He draped the diamonds on the woman’s bare neck and she sat on the man’s lap. Even though they weren’t dressed and were from the best families in America, I didn’t trust them, but by the end of an hour Richie boy had sold one of the necklace. We took a cashier’s check for more money than either of us could earn in several years, but Richie Boy wasn’t happy, because he hadn’t sold the ruby.
Back at the store everyone congratulated Richie boy on the sale. His father shrugged and said, “I told you that he wouldn’t go for the ruby.”
“Yeah, you’re always right.” Richie retold the story a dozen times that day and probably several hundred more, including the day after Christmas. Lee came over and turned up his hearing aid, since he liked to hear about the schitzah’s being naked as much as the blonde buying his piece. “I love that story.”
“You would.” Manny commented, since Lee’s admiration of blonde gentile woman was endemic to the most Jewish men. “But I’ll tell you another story.”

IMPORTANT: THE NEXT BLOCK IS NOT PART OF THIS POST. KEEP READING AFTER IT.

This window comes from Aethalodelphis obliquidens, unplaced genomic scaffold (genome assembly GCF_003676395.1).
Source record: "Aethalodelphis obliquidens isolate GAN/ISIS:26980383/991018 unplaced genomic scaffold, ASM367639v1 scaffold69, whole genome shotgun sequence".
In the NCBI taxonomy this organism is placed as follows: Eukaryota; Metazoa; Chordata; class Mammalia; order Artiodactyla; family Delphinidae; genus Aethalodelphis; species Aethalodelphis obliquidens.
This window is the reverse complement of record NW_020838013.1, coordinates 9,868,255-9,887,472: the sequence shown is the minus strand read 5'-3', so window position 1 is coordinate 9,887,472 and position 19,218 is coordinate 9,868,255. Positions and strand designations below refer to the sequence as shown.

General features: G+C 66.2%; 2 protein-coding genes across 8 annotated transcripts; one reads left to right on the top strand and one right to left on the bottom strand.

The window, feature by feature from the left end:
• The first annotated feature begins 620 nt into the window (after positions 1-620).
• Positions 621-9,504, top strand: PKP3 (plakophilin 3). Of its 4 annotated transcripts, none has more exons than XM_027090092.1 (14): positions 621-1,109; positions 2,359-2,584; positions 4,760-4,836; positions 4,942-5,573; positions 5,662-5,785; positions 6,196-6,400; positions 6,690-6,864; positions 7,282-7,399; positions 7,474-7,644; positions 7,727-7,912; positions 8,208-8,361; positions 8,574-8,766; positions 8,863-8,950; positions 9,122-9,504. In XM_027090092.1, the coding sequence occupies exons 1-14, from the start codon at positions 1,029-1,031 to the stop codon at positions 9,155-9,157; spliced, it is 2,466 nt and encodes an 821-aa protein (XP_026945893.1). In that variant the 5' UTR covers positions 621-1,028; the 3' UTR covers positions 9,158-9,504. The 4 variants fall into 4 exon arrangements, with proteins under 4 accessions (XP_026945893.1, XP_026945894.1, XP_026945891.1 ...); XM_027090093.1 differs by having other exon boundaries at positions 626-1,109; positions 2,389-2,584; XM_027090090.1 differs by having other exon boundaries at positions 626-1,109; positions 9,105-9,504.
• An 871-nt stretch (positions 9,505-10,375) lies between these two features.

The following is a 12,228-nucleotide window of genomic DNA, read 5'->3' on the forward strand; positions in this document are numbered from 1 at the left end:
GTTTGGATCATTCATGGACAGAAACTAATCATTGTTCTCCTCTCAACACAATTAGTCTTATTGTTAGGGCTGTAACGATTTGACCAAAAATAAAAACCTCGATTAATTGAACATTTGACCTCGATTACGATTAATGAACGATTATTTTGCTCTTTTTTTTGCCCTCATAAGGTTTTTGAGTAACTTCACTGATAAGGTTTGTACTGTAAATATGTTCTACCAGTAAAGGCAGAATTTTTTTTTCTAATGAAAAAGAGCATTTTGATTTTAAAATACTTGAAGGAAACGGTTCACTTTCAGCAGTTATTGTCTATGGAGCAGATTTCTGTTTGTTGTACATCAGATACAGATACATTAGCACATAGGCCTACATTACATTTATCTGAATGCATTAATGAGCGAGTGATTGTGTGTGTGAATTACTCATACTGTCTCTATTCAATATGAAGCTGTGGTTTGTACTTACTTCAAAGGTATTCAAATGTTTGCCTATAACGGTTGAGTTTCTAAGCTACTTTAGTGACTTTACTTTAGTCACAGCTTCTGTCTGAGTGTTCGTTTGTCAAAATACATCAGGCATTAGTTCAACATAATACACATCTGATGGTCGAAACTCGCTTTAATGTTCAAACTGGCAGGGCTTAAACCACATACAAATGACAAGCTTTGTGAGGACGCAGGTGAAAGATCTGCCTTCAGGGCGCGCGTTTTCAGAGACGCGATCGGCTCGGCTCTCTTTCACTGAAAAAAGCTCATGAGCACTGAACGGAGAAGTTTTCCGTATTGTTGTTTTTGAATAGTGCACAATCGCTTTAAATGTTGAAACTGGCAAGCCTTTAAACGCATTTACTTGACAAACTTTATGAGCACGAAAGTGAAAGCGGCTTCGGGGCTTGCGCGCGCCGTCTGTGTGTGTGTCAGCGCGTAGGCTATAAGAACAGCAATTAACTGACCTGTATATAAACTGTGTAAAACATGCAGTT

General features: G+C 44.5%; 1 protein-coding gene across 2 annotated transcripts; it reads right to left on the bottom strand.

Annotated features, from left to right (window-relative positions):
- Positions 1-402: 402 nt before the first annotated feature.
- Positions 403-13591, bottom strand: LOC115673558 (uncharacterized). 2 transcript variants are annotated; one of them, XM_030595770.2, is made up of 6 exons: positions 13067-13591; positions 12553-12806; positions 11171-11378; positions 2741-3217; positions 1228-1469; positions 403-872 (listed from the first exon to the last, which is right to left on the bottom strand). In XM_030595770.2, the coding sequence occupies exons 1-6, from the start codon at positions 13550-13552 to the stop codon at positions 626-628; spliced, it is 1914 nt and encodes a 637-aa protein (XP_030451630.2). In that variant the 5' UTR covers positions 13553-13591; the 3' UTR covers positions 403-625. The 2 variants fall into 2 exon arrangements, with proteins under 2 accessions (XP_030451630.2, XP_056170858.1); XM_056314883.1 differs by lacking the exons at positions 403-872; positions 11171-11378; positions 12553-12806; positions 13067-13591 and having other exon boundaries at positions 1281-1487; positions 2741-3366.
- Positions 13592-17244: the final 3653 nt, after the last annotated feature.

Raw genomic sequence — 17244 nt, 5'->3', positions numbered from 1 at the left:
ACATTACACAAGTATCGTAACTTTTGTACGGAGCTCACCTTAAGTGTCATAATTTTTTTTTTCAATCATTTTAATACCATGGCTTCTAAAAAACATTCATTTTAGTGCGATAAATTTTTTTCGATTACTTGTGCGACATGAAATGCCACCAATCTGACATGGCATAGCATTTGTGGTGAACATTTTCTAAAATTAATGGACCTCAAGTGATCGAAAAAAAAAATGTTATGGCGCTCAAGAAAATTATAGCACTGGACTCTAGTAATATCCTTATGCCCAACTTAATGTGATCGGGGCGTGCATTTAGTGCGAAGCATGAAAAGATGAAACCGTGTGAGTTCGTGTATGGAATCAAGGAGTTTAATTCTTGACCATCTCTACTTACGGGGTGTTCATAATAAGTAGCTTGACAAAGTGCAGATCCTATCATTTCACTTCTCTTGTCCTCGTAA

“Not about your girlfriend!” Richie Boy groaned, fixing his purple label suit’s lapels.
“No, I’ll tell you a story about schitzahs that will curl your hair.” Manny smoothed down his Caesaresque coif for effect and then continued, “I was working down on the Bowery. Before you came to work for me, Richie.”
“Back in the Stone Age before the car and telephones!” Lee joked, but Manny was two years younger and said, “You remember those days just as good as me, if not better, but this was also when the blondes were really blondes and not out of a blonde. Well, maybe half of them were real.”
Manny had everyone attention, including the two Hassidic diamond brokers at the counter. “It was summertime, maybe 1971. Hilda and I were doing good. She was a lot like Richie in that she could sell rain to a picnic. Anyway this day she’s not working and I’m in the store with Norman.”